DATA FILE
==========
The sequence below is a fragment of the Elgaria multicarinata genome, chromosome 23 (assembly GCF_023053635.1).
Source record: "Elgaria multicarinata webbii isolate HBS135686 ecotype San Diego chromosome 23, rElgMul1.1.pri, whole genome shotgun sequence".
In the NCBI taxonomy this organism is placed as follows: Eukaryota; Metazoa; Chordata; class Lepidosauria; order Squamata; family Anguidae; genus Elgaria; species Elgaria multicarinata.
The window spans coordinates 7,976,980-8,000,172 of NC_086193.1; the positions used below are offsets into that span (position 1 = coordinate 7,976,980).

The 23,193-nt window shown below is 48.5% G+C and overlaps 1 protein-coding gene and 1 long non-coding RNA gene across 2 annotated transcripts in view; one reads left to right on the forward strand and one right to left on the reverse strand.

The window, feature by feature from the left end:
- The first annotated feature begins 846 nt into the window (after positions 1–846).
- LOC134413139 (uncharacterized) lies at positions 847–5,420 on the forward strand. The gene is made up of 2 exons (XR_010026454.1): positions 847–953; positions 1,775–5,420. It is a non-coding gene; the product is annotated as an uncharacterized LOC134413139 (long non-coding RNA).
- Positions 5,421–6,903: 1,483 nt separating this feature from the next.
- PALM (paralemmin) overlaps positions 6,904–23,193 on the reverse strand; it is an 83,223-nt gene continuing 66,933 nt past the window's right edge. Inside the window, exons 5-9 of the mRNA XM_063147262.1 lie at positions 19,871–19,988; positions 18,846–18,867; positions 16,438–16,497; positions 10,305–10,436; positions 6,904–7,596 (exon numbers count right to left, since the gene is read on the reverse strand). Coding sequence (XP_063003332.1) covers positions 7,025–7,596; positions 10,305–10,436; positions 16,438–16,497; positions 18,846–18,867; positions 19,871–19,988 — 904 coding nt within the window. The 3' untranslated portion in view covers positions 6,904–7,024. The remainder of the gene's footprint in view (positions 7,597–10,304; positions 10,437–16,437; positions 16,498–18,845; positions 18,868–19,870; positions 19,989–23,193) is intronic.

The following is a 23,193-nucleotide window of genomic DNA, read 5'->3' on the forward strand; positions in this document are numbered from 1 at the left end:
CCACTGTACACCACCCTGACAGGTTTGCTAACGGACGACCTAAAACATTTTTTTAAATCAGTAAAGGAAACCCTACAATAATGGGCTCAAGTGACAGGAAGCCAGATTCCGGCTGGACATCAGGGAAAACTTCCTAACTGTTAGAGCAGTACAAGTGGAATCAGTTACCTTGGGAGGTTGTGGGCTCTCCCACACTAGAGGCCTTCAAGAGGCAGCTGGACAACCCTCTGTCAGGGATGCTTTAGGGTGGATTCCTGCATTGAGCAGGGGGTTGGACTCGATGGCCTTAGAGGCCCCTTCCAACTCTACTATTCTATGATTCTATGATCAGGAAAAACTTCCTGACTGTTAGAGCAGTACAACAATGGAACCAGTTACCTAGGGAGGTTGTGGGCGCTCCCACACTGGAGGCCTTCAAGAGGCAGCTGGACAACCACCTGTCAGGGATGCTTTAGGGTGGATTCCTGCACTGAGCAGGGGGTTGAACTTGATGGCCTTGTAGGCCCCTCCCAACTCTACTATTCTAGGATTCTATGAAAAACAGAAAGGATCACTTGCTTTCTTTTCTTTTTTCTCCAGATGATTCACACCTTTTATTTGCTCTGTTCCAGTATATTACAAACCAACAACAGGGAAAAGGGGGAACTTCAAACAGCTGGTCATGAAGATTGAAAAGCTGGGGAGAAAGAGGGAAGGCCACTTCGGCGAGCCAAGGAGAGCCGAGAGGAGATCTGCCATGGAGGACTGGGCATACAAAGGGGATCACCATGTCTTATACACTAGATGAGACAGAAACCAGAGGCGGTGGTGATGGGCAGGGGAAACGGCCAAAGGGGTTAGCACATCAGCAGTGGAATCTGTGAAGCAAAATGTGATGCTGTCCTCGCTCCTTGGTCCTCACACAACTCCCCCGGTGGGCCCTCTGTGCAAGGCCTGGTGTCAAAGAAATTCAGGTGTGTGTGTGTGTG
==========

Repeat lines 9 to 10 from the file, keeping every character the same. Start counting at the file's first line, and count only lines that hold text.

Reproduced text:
- Positions 5,421–6,903: 1,483 nt separating this feature from the next.
- PALM (paralemmin) overlaps positions 6,904–23,193 on the reverse strand; it is an 83,223-nt gene continuing 66,933 nt past the window's right edge. Inside the window, exons 5-9 of the mRNA XM_063147262.1 lie at positions 19,871–19,988; positions 18,846–18,867; positions 16,438–16,497; positions 10,305–10,436; positions 6,904–7,596 (exon numbers count right to left, since the gene is read on the reverse strand). Coding sequence (XP_063003332.1) covers positions 7,025–7,596; positions 10,305–10,436; positions 16,438–16,497; positions 18,846–18,867; positions 19,871–19,988 — 904 coding nt within the window. The 3' untranslated portion in view covers positions 6,904–7,024. The remainder of the gene's footprint in view (positions 7,597–10,304; positions 10,437–16,437; positions 16,498–18,845; positions 18,868–19,870; positions 19,989–23,193) is intronic.